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How to handle ambulance chasers

A classic exchange from the 1970s.

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Yeah, that is epic. But it was just a certain style of football fan. The thing is as long as you go to a browns game you assume a certain level of risk, this is actually even more true if you have actually forseen the danger.

I kind of think it depends on where you are in Browns stadium. You have the "Dawg pound" where you assume all the risk.

Then you have the code of conduct, which more or less covers everyone.

http://www.clevelandbrowns.com/stadium/fan-code-of-conduct.html

If you want you can Text BROWNS to 78247, to report any violations.

This is all just sort of a catharsis type system, for the vigilant/citizens. It is actually taken much more seriously in the AT&T level.

Because here you have the touchdown club, legends club, and suite packages. The price and also I think the "business purpose" of this area, means that the rules and expectations are considerably different from what they would be in the Dawg pound.

I mean this is where folks think Mitt Romney would end up if he went to a Browns game.

But frankly given ticket prices, and tax deductions for "business purposes", the why of going to a browns game is different for this sort of fan.

Direct TV and Best Buy commericals for high quality televisions make a good point about value. I mean if you want to watch a football game as an end in itself, you watch it on TV. Anymore if you actually go to a big bowl game, or actually go to the SuperBowl, you go almost for a business purpose. Football as an end in itself? Well maybe except that at $1,000 a ticket you might want to find a tax deduction. So either way the MBA's and ambulance chasers hook up.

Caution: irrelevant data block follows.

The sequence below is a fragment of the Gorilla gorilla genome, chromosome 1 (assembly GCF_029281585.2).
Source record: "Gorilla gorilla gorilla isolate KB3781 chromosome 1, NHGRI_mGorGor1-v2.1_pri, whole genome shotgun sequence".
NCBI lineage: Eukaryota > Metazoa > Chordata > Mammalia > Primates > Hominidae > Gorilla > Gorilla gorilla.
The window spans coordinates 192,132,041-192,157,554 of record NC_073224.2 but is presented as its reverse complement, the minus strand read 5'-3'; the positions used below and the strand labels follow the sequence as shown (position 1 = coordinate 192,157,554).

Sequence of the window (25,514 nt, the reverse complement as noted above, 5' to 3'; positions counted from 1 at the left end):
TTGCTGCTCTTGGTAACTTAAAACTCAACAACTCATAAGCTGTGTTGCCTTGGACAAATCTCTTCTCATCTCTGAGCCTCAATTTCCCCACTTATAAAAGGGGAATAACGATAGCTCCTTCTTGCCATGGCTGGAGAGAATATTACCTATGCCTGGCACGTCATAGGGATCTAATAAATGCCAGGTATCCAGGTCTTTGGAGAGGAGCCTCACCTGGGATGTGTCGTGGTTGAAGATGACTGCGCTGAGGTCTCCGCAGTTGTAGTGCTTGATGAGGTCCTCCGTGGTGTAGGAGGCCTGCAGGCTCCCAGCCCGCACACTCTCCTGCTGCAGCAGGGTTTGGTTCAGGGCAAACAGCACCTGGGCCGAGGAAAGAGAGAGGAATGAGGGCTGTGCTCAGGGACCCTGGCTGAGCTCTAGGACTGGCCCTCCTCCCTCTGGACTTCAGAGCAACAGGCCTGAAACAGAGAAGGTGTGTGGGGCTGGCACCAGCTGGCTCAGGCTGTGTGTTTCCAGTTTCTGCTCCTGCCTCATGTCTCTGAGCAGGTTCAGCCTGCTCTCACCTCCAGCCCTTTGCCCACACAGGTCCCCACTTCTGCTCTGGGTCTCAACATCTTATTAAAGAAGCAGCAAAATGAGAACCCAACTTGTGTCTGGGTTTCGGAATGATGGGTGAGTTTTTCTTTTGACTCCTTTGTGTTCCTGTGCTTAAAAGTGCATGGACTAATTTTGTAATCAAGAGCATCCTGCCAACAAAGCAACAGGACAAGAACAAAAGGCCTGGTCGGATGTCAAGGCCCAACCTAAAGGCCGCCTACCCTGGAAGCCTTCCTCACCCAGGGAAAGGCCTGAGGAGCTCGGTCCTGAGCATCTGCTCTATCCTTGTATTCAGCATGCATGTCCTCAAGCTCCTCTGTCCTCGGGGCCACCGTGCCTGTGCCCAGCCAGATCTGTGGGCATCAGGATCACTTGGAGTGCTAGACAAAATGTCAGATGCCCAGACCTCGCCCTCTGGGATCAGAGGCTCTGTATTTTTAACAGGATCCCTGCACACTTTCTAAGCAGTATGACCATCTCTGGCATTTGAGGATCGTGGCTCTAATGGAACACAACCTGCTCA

Its 2010, yeah the Browns front office certainly handled that 1970's exchange.

In fact in the 1970's it was Art Modell's team+ his joke about "26 republicans who vote socialist." (redistribute the television revenue).

A cold wind blows over the politics and woes of cleveland atheletics, a long discussion between the MBA's and ambulance chasers in the modern Agora, near the rock and roll hall of fame, on the shore of the great lake that burned and gave rise to the clean water act of 1972. In a bar a working man drinks a Great lakes burning river, enjoying the game from the proceeds of selling his ticket to the ambulance chaser, and bitches about Lebron, and the lawyers and the NCAA and the lack of pride that Pryor has to sell his gear.

The tweeting catharsis of history tries to forsee and speak for history as it effortlessly weaves the lives of men like threads in a larger pattern. From the pattern a cold wind blows south from cleveland, causing a shiver in the homes of Buckeye fans in Ohio this night.

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